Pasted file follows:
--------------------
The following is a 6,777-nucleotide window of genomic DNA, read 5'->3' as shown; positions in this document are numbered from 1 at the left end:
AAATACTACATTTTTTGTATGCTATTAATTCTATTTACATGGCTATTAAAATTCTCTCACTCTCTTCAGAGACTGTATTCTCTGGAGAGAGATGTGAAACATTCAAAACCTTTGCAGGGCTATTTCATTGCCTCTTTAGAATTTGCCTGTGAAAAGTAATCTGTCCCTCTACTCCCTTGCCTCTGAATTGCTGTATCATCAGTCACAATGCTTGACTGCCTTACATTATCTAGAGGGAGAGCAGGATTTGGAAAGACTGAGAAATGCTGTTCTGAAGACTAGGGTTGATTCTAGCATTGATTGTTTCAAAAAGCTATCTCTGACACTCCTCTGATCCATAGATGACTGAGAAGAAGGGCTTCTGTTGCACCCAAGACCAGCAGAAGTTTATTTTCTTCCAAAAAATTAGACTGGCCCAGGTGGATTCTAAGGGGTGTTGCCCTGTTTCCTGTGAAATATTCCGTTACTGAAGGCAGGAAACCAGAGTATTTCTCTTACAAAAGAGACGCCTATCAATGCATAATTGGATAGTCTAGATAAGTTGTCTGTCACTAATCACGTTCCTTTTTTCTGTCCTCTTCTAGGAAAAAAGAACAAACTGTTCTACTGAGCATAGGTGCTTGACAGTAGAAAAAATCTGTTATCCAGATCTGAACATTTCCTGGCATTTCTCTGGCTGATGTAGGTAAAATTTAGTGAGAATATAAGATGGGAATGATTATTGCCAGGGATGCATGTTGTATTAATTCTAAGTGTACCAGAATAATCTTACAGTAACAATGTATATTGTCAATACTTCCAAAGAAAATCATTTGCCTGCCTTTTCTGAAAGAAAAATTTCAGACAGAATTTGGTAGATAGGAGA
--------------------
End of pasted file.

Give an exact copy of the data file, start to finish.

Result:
The following is a 6,777-nucleotide window of genomic DNA, read 5'->3' as shown; positions in this document are numbered from 1 at the left end:
AAATACTACATTTTTTGTATGCTATTAATTCTATTTACATGGCTATTAAAATTCTCTCACTCTCTTCAGAGACTGTATTCTCTGGAGAGAGATGTGAAACATTCAAAACCTTTGCAGGGCTATTTCATTGCCTCTTTAGAATTTGCCTGTGAAAAGTAATCTGTCCCTCTACTCCCTTGCCTCTGAATTGCTGTATCATCAGTCACAATGCTTGACTGCCTTACATTATCTAGAGGGAGAGCAGGATTTGGAAAGACTGAGAAATGCTGTTCTGAAGACTAGGGTTGATTCTAGCATTGATTGTTTCAAAAAGCTATCTCTGACACTCCTCTGATCCATAGATGACTGAGAAGAAGGGCTTCTGTTGCACCCAAGACCAGCAGAAGTTTATTTTCTTCCAAAAAATTAGACTGGCCCAGGTGGATTCTAAGGGGTGTTGCCCTGTTTCCTGTGAAATATTCCGTTACTGAAGGCAGGAAACCAGAGTATTTCTCTTACAAAAGAGACGCCTATCAATGCATAATTGGATAGTCTAGATAAGTTGTCTGTCACTAATCACGTTCCTTTTTTCTGTCCTCTTCTAGGAAAAAAGAACAAACTGTTCTACTGAGCATAGGTGCTTGACAGTAGAAAAAATCTGTTATCCAGATCTGAACATTTCCTGGCATTTCTCTGGCTGATGTAGGTAAAATTTAGTGAGAATATAAGATGGGAATGATTATTGCCAGGGATGCATGTTGTATTAATTCTAAGTGTACCAGAATAATCTTACAGTAACAATGTATATTGTCAATACTTCCAAAGAAAATCATTTGCCTGCCTTTTCTGAAAGAAAAATTTCAGACAGAATTTGGTAGATAGGAGA